We attempted to control for order of testing through random assignment, but we did not have equivalent numbers of subjects for the 2 trials: 33 wore shoulder immobilizers during the first trial and 20 wore immobilizers during the second trial. We were concerned that there might be a learning effect and that participants would perform better on the second trial regardless of the use of shoulder immobilizers. While we recommend that future researchers attempt to control for order of testing, we believe that any learning effects between the first and second trials in our study were minimal.
We did not conduct a power analysis a priori because there is limited information on power analysis for nonparametric testing.25 In fact, Portney and Watkins26 state that power analysis with nonparametric testing is not necessary when significant differences are found and the null hypothesis is rejected.
We chose to use the BBS because it requires minimal equipment (a stopwatch, step, 2 chairs, and a ruler), can be administered in less than 20 minutes, and can be performed in a clinical or nonclinical setting. It was initially tested on an older adult population with documented balance impairments18 but has been used to assess balance in patients with stroke24 and with residents of personal care homes20 to determine if functional balance is associated with falls in older persons with history of hip fracture,27 to predict falls in older persons,21 and to screen inner-city community-dwelling older adults.28 One concern with BBS testing is rater bias. We were unable to blind raters to testing condition; therefore, rater bias may have occurred because the same tester took both measurements. Raters may have been influenced to score subjects lower on the BBS when wearing the immobilizer because of a preconception that balance might be worse under this condition.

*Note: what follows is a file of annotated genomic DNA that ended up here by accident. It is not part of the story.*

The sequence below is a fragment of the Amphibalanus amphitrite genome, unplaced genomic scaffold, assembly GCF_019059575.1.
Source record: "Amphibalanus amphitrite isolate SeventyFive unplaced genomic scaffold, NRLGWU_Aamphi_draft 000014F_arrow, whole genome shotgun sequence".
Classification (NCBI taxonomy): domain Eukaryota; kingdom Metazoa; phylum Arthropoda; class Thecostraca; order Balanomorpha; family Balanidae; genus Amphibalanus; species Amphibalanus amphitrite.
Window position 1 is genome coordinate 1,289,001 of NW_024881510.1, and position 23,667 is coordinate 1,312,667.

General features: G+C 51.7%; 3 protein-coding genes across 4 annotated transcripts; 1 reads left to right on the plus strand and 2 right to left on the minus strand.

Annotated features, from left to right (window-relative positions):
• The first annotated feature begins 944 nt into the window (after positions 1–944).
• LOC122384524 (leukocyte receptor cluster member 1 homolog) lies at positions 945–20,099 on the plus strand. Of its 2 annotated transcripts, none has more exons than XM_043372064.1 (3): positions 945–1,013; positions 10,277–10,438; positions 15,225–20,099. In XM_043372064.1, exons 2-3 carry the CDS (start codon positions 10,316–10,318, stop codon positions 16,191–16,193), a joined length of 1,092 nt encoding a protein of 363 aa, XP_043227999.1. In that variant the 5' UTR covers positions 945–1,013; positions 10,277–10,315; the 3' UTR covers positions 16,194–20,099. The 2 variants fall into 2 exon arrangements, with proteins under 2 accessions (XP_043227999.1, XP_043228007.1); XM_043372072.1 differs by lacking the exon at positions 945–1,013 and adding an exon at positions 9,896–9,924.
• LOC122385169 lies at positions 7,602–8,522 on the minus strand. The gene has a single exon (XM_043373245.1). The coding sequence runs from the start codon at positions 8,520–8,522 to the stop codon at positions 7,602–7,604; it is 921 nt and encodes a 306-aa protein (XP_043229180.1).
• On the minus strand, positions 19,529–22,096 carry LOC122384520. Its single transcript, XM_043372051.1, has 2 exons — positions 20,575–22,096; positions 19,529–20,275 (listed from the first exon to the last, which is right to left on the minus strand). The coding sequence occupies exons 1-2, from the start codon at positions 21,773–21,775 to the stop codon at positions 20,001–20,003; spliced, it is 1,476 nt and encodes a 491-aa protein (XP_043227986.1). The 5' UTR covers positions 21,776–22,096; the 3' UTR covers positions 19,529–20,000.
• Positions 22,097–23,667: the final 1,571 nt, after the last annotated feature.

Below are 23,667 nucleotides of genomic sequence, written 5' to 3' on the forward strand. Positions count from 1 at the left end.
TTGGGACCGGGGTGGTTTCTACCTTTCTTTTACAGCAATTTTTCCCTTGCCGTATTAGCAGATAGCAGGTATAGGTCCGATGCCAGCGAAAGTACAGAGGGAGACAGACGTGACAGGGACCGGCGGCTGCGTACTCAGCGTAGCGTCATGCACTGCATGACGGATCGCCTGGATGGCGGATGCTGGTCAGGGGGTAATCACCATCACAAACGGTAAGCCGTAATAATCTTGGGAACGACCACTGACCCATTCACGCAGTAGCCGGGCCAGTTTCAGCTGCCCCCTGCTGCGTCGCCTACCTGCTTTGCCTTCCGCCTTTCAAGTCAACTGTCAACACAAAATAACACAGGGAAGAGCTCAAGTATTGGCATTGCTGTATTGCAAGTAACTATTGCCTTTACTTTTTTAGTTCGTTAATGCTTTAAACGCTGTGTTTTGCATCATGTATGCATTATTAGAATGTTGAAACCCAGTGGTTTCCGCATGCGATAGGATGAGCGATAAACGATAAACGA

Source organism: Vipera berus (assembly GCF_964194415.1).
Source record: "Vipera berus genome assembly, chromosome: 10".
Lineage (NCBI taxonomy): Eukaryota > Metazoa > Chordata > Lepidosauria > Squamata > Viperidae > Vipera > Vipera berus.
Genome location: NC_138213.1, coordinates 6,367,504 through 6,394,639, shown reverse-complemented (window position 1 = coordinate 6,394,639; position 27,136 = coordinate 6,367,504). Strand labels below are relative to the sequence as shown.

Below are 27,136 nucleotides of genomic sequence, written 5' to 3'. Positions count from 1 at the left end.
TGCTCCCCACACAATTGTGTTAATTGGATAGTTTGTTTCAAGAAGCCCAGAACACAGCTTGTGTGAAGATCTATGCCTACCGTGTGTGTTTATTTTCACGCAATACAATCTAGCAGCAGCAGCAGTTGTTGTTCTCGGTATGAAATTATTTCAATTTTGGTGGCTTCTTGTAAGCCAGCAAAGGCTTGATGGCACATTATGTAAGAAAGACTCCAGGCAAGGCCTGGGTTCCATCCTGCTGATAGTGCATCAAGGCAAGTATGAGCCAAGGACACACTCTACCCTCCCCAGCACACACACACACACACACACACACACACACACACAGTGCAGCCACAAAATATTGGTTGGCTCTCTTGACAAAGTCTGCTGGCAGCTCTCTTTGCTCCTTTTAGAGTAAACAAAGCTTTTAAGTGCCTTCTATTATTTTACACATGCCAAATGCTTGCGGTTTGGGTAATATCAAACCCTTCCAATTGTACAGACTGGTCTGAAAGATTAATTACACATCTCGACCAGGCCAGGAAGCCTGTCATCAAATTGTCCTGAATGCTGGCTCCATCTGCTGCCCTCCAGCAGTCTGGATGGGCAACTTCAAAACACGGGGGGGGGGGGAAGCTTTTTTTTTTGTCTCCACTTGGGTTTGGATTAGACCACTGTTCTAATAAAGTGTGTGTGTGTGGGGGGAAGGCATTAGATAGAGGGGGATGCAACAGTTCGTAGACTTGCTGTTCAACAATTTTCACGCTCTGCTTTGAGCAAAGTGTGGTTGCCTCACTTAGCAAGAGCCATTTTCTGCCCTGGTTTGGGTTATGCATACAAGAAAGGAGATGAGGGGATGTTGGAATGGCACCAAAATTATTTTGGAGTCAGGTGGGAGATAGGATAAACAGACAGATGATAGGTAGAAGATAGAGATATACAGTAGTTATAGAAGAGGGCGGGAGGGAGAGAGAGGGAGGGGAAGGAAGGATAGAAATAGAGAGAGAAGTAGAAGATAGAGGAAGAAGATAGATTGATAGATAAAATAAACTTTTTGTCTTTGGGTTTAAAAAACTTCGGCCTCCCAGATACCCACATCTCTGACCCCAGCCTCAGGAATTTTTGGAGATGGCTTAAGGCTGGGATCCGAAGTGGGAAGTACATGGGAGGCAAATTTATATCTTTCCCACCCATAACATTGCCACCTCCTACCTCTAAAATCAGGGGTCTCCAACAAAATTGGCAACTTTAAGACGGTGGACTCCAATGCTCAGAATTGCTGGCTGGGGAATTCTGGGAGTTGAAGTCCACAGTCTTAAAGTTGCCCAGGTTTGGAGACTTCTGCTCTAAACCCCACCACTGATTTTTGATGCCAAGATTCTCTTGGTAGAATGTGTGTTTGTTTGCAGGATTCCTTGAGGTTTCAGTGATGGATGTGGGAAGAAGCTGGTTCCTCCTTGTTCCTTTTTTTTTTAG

Although we did not restrict participation in our study on the basis of race and gender, our sample was limited to non-Hispanic white, predominantly female, and older adults. This group of individuals may not reflect the general characteristics of all community-dwelling, older adults. Therefore, we cannot generalize the results of our study.
Future studies examining the effects of upper extremity immobilization on balance may want to consider using different performance-based assessment tools such as the Timed Up and Go or the Four Square Step Test that provide interval-level data and do not have issues with floor and ceiling effects. Including outcome measures of postural sway under different task conditions might provide a more comprehensive assessment of balance. In addition, it might be valuable to examine the effect of shoulder immobilization on temporal and spatial aspects of gait. Other researchers may also consider using a randomized block design to control for order of testing and to minimize any potential learning effects. Finally, a prestudy reliability trial would ensure tester reliability and determine MDC values to distinguish between measurement error and clinically significant changes.
Shoulder immobilization devices are commonly used in the treatment of older adults following proximal humeral fractures. However, the results of our study suggest that immobilizing the shoulder of some older adults may have a negative effect on balance as measured by the BBS. Patients who sustain proximal humeral fractures are usually not referred for physical therapy services until the fracture site is considered stable and range-of-motion exercises are indicated. If shoulder immobilization places an individual at greater risk for falls because of its impact on balance, early balance screening by a physical therapist to determine the appropriateness of a fall prevention program may be indicated.